GM To Bid Farewell To Pontiac, Close More Plants

After 80 years, General Motors (GM) will soon end production of its legacy Pontiac brand. Plans are in place to close more factories as the once-thriving carmaker fights to avoid bankruptcy. Jeff Fortson, an auto industry analyst and founder of JeffCars.com, discusses whether GM's latest efforts will be enough to rescue the company.

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MICHEL MARTIN, host:

And now we check in on the latest news from the auto industry. General Motors has just announced that it will phase out the Pontiac brand and slash 21,000 jobs by the end of the year. It's part of GM's race against the clock. The company must drastically restructure business operations or face bankruptcy if it doesn't meet a Federally imposed deadline of June 1st. And Chrysler faces its own Federally imposed deadline on Thursday, to complete a partnership deal with Fiat. This weekend, Chrysler reached a tentative agreement with the United Auto Workers Union on concessions it hopes will save that company from bankruptcy. Joining us to tell us more is auto industry analyst Jeff Fortson. He is founder of JeffCars.com. Welcome, thanks for joining us.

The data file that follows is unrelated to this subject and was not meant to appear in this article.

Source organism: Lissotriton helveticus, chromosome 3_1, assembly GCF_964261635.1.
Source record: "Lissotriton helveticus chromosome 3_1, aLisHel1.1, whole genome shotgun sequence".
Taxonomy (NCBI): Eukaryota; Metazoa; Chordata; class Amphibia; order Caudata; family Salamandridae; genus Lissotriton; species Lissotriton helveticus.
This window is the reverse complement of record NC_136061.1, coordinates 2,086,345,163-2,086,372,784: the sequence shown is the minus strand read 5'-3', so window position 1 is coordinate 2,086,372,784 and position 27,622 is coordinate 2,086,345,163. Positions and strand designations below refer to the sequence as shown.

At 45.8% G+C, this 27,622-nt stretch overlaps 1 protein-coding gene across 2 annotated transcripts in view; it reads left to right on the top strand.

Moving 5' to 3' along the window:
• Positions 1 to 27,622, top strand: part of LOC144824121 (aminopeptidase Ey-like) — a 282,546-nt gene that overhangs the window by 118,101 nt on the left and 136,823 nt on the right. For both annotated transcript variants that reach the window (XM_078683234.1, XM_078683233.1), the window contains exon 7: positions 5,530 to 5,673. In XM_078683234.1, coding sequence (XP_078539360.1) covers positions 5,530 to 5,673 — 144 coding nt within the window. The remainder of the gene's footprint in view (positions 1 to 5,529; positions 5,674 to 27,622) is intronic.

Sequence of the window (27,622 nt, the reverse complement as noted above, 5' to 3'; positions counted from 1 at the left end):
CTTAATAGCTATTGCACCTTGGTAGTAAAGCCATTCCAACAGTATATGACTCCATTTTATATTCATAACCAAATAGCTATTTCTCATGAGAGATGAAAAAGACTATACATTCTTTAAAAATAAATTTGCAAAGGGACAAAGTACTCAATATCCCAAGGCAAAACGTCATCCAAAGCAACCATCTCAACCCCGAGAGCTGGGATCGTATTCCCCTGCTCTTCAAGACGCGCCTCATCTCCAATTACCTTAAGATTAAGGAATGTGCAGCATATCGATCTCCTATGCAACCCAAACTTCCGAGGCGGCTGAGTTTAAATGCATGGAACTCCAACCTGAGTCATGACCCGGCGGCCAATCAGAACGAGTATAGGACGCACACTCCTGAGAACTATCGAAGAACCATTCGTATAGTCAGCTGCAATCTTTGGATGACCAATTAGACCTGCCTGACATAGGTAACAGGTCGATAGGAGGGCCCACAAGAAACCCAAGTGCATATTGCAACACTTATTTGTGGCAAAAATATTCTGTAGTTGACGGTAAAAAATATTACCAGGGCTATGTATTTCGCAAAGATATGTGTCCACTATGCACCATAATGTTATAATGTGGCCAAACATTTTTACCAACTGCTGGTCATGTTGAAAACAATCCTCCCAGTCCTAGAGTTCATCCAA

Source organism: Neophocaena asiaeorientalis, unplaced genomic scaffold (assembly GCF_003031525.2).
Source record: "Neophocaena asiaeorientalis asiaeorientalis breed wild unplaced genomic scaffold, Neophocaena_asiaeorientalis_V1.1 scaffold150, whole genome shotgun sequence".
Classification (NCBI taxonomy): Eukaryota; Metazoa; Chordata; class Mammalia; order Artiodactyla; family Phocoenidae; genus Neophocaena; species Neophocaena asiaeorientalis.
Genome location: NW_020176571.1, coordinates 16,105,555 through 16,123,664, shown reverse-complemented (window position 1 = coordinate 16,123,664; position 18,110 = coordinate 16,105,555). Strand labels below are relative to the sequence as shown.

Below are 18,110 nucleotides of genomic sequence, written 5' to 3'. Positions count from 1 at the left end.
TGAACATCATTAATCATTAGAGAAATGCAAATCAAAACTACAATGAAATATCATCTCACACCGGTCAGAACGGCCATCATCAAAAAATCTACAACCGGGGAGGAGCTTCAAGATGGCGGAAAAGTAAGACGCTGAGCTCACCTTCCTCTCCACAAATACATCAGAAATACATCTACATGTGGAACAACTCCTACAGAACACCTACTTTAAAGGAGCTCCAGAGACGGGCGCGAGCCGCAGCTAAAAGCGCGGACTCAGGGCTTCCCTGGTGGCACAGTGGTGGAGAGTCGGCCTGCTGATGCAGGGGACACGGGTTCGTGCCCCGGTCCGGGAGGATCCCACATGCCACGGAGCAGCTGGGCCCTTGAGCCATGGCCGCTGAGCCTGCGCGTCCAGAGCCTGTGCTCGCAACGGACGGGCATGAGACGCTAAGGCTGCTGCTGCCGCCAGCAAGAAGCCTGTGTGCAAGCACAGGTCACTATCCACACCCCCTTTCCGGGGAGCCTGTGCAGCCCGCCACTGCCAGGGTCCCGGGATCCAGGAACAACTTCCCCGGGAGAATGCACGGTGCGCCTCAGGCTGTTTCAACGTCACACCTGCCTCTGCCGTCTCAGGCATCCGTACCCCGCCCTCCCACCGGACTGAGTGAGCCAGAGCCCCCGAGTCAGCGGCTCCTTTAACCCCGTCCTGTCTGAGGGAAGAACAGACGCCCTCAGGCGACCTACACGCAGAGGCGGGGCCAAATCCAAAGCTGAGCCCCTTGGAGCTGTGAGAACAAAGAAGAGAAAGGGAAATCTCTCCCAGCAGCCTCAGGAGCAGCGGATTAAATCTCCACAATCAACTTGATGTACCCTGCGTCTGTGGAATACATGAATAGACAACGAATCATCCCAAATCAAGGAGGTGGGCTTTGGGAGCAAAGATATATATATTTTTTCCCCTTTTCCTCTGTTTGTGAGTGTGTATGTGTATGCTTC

Mr. JEFF FORTSON (Auto Industry Analyst): Hey Michel, thanks for having me on today.

MARTIN: Jeff, why the Pontiac brand? Why would GM feel the need to shut that line down?

Mr. FORTSON: Actually, that's a good question. Now we're looking at the Pontiac brand, it's been around for over 80 or so years. And when I did a quick analysis of actually looking at where sales are for the first three months of the year, for the first quarter, it's ironic that Pontiac's sold around 72,000 vehicles last year up until March. And this year they sold about 40,000 or so vehicles, which meant they were down about 44 percent, whereas the Cadillac brand, which they're going to hold onto, also sold about 23,000 vehicles this year, down from 46,000 last year around this time.

And the reason they're pulling the Pontiac brand is because it sort of overlaps with the core products in which General Motors needs to focus on, which they're going to retain Cadillac, they're going to retain Chevy, they're going to retain Buick and they're going to retain GMC. Now, although Pontiac has outsold the Buick brand, Buick is actually a very profitable brand outside of United States. When we go over to China, that's one of the leading brands for General Motors and that's one of the reasons why they decided to hold on to Buick and on to phase out the Pontiac brand, which they're going to phase it out in 2010.

MARTIN: What impact do you, sorry, what impact do you think that the shutting down of Pontiac is going to have on dealerships?

FORTSON: Okay, that's a good question. It's definitely going to have an impact but here's the thing, there is only about 39 as of end of 2008, only 39 exclusive Pontiac dealerships were out there. So, most of the GM dealerships who carry Pontiac deal with other brands. So, it will have an effect but it won't be a major effect. This will be the same thing that General Motors and other brands went through, case in point, when they eliminated the Oldsmobile brand. And - but they had a lot more Oldsmobile dealerships and a lot more dealerships that were actually exclusive.